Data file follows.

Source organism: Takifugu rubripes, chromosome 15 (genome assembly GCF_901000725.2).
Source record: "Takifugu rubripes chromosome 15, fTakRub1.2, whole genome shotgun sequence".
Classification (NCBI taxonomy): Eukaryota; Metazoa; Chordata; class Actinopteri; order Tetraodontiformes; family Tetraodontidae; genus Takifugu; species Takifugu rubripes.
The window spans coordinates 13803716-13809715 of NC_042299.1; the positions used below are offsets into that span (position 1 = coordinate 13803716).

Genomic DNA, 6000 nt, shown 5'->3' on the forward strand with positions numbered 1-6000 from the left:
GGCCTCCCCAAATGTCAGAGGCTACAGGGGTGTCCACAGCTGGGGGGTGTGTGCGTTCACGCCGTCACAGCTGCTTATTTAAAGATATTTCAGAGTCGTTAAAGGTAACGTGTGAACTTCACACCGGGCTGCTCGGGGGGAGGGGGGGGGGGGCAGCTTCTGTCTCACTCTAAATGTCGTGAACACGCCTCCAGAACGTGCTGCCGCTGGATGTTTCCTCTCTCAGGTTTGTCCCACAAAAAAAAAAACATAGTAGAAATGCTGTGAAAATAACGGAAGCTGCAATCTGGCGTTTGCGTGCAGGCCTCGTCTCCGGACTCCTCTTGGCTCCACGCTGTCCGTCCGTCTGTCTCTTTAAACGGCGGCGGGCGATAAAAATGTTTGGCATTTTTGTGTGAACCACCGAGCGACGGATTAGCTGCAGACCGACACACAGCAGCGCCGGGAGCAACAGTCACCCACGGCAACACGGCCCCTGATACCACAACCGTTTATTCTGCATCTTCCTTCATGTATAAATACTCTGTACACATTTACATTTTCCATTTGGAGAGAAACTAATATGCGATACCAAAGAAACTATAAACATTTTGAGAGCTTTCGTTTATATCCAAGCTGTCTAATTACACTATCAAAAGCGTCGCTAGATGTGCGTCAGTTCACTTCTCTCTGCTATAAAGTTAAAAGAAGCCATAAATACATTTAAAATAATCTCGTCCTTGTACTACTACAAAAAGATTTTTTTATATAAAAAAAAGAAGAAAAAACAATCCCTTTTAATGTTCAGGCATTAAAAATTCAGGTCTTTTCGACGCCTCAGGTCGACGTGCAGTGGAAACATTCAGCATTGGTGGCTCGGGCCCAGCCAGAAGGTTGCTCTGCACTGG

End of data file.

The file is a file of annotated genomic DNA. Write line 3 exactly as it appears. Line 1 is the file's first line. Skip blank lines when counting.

Classification (NCBI taxonomy): Eukaryota; Metazoa; Chordata; class Actinopteri; order Tetraodontiformes; family Tetraodontidae; genus Takifugu; species Takifugu rubripes.